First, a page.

The last time Bryce Ryness made a Philly stop as part of a touring Broadway production, it was 2006 and he was starring in “Rent” as Roger. After the show he, of course, got a cheesesteak.
“Geno, from Geno’s, came by the theater and said, “I love ‘Rent.’ I’m a big fan of the show. Do you want to come have some cheesesteaks?” Ryness says with a laugh. “So the crew went down and had some cheesesteaks. And it was wonderful.”
He’ll get another chance to weigh provolone versus Whiz when the Tony Award-winning “Matilda” comes to the Academy of Music, November 17 to 29, as part of its first national tour. Ryness plays the over-the-top evil headmistress Miss Trunchbull in Roald Dahl’s tale of young Matilda Wormwood, a precocious girl — with some handy telekinetic powers — battling Trunchbull and her comically inept parents.
We talked to Ryness about working with kids and getting to play a villain.
Does being in a show with kids change the process at all?
It does. It puts everyone on their best behavior. You’ve got kids around so you can’t be using foul language or other shenanigans. But I like it. My wife and I have three little kids; having kids around is wonderful.
When you’re on a tour, do you get back home often to see your kids?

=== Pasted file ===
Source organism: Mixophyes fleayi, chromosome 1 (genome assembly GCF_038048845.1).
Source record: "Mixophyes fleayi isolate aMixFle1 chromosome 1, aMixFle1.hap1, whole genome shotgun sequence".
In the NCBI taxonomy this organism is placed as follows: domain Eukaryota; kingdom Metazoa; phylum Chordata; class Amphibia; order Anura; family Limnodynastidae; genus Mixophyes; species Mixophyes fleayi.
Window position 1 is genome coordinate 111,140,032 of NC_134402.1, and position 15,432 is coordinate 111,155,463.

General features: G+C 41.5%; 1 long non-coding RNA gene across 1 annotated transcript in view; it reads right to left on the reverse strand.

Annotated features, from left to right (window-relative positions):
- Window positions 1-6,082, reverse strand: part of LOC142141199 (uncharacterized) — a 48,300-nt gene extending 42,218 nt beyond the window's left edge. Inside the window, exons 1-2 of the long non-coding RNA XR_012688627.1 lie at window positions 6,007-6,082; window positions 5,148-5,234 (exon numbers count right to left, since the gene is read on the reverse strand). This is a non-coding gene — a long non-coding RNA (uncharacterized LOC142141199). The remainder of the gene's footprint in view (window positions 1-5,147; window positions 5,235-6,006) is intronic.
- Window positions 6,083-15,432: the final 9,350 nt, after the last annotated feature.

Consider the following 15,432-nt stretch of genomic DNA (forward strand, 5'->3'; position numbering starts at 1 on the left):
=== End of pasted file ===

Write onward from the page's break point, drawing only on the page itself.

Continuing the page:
We have a rule in our family that we never go three weeks without seeing each other. So I’ll fly back and forth.
For people who haven’t read the book, tell us what this show is about.
It’s about a little girl named Matilda, who with her extraordinary intelligence changes her destiny. She has really nasty parents and the headmistress of her school is really, really nasty, and she uses her wits — and her special powers — to overcome her adversaries. One of the messages in the story is how her love of reading expands her mind and allows her to know what’s possible in the world.
Is the show similar to the 1996 film, with Mara Wilson and Danny DeVito?
The film isn’t as closely related to the book as the stage show is. People have a preconceived notion about what the crux of the story is, having only seen the film. But I think people will be surprised by how unique and interesting this story is.
Does that affect your performance, knowing people might already have a picture of your character in their minds?
Everyone’s got a frame of reference for everything — if I tell you I’m playing the bad guy in a spaghetti Western, you’re going to have a preconceived notion of what that’s about. Audiences have seen a lot of different interpretations of what a villain does, what a hero does. You use those preconceived notions to your advantage, to spin them on their head and do something a little bit unexpected.